Papago, an app that ‘learns’ to perfectly translate

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Papago, an app that ‘learns’ to perfectly translate


Kim Jun-seok, leader of the Papago development team at Naver Labs, holds up his phone with the Papago app at Naver’s headquarters in Seongnam, Gyeonggi. After earning a master’s degree in natural language processing from Pohang University of Science and Technology in Pohang, North Gyeongsang, he started working at LG Electronics in 2001 and spent six years doing voice recognition research. After joining Naver in 2007, Kim worked on search modeling and voice recognition and relocated to Naver Labs, a separate unit, to develop machine translation and the Papago project. [PARK SANG-MOON]

After Rep. Lee Jung-hyun, chairman of the ruling Saenuri Party, vowed on Nov. 30 to “eat his hat” if the three opposition parties succeed in impeaching President Park Geun-hye - and then actually did on Dec. 2 - the internet was flooded with parodies of his imprudent remarks.

Many memes were related to results that different translation apps gave for his traditional Korean expression “jangeul jijida,” which literally means “boiling soy sauce in one’s hand while lighting a fire under it.”

While Google’s translation tool awkwardly interpreted the phrase as “hold my hand in my hand,” Papago, an app by Naver, the top search engine in Korea, showed the English expression “eat my hat.”

It may just be one example, but the fluent result from Papago was an unexpected surprise, given its status as an app from a portal site operator whose brand recognition and global standing is perceived as far behind the artificial-intelligence giant Google.


Papago’s translation result for jangeul jijida, left, compared to Google Translate’s version. [SCREEN CAPTURE]

Papago, or “parrot” in Esperanto, is the first Korean-made app that relies on neural machine translation (NMT), a new, AI-based algorithm that is distinctive from traditional translation apps and services based on statistical machine translation (SMT). Papago can translate from Korean to English and simplified Chinese and vice versa. (Translating between Korean and Japanese still relies on SMT.)

Studies show NMT produces more accurate translations that are more natural in syntax and grammar than SMT and better reflect the way people actually speak.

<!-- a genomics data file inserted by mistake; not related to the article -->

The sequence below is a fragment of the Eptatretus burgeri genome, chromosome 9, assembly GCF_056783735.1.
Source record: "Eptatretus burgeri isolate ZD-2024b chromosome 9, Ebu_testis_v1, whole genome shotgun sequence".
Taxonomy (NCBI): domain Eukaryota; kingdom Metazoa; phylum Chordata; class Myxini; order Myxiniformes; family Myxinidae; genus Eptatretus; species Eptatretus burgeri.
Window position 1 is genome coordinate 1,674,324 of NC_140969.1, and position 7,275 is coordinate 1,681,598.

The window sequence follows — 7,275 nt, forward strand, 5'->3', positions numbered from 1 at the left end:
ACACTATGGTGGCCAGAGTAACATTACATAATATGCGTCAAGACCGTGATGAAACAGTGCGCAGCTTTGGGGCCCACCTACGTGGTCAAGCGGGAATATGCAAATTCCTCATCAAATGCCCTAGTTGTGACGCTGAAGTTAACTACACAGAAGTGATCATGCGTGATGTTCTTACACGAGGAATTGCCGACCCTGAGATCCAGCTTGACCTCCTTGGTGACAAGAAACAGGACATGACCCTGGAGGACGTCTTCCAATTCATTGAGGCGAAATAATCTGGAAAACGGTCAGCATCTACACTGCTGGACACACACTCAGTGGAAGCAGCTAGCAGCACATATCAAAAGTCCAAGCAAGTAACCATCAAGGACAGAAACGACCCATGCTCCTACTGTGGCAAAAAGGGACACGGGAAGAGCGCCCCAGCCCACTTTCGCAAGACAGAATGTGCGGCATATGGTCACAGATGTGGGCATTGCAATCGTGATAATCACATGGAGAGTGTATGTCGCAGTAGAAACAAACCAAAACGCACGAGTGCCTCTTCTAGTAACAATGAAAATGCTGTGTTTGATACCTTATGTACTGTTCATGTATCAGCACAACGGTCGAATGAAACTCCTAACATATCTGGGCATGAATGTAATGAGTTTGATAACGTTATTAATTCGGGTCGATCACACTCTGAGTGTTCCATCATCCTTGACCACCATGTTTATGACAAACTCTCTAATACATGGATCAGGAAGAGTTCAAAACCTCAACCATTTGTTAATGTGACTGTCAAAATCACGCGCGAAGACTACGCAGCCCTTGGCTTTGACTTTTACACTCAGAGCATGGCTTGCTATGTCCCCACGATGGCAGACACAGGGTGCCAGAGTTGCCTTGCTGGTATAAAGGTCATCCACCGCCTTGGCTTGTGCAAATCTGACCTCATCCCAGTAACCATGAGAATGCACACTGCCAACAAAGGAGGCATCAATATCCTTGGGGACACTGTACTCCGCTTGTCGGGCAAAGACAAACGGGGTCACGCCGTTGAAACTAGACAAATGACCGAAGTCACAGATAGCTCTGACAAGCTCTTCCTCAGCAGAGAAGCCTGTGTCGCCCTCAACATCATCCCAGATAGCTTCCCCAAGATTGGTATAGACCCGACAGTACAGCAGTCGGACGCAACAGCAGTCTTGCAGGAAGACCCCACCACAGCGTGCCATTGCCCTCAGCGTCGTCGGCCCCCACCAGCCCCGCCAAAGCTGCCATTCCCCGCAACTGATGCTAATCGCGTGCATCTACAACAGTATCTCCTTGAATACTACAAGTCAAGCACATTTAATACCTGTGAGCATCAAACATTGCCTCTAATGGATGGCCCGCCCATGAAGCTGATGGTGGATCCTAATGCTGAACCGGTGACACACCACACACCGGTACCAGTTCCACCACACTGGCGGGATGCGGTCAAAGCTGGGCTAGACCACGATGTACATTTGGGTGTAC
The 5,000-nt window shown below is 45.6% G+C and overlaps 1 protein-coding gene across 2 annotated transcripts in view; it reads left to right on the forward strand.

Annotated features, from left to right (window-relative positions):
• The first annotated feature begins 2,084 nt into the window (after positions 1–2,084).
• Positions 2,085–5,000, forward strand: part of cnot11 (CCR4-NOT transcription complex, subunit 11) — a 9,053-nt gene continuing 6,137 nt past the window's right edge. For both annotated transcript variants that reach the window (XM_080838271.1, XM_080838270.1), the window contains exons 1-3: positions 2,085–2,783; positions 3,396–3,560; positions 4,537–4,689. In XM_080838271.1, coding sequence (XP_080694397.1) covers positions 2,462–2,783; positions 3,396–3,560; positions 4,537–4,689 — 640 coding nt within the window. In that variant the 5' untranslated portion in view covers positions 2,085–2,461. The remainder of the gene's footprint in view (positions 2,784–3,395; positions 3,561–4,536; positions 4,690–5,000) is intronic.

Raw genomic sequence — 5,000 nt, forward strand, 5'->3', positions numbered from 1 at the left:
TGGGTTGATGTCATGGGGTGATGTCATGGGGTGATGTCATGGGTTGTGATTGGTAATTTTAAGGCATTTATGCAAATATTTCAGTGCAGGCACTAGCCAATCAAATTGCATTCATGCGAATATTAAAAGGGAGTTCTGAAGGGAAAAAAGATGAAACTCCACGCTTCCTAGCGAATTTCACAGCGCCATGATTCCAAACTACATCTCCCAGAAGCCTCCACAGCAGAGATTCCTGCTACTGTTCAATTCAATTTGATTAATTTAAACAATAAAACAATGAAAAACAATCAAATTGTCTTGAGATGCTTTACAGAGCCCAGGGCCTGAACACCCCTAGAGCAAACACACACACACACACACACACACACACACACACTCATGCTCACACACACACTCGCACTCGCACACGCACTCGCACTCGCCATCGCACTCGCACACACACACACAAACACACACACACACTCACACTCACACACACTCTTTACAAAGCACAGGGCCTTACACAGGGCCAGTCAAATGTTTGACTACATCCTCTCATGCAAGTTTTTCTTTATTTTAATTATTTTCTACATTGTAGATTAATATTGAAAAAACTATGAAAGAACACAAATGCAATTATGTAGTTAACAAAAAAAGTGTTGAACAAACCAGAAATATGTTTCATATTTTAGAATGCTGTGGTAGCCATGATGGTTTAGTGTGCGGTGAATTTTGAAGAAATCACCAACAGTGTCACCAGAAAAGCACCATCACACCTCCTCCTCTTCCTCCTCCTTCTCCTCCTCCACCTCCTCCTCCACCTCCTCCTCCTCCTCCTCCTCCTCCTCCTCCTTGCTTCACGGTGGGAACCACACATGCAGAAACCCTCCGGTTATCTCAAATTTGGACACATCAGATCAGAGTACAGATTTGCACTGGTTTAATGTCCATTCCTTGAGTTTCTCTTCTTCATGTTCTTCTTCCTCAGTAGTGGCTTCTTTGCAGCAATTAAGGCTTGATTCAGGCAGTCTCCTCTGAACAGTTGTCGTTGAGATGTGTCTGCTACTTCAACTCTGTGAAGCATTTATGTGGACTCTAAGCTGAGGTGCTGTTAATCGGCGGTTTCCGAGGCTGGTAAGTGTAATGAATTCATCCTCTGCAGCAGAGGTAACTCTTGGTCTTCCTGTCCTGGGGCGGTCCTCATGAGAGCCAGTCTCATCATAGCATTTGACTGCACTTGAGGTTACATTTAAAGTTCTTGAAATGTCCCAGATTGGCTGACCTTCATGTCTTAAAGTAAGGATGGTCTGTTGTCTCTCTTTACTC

Naver released the Papago app in August, just eight months after researchers at its Naver Labs unit embarked on the project. Three months later, Google revamped its 10-year-old Google Translate app, switching it from SMT to NMT for English, French, German, Spanish, Portuguese, Chinese, Japanese, Korean and Turkish.

Kim Jun-seok, leader of the Papago development team at Naver Labs, said internal evaluations showed the quality of Papago’s service was 60 out of 100 for Korean-English and English-Korean translation. That means the app still makes significant errors that a human translator would never make. Kim believes the score needs to get as high as 80 to actually satisfy users.

“We still have 20 more to go,” the developer said during a recent interview at Naver’s headquarters in Seongnam, Gyeonggi, “but since NMT has leapt past decades-old SMT in such a short span of time, it won’t be long before Papago reaches an even higher level.”

The app, available on both Android and iOS, can translate typed text as well as speech and can optically recognize characters in a photograph, features that Google’s web and mobile translation service provides. The company says Papago will support six more languages - traditional Chinese, Spanish, French, Indonesia, Thai and Vietnamese - by next year.

Unlike Google, Papago can detect whether a Korean speaker is asking a question or not by identifying the subtle rise in intonation. In Korean, some interrogative sentences have no change in word order and can only be inferred by tone.

Kim said there were many other differences between the SMT and NMT.

SMT, also known as phrase-based machine translation, works by dissecting each sentence fragment into words and phrases. The tool then looks them up in a large vocabulary pool that is derived statistically and then rearranges them to make sense. This means translations that came up most frequently in the past are the ones that get picked.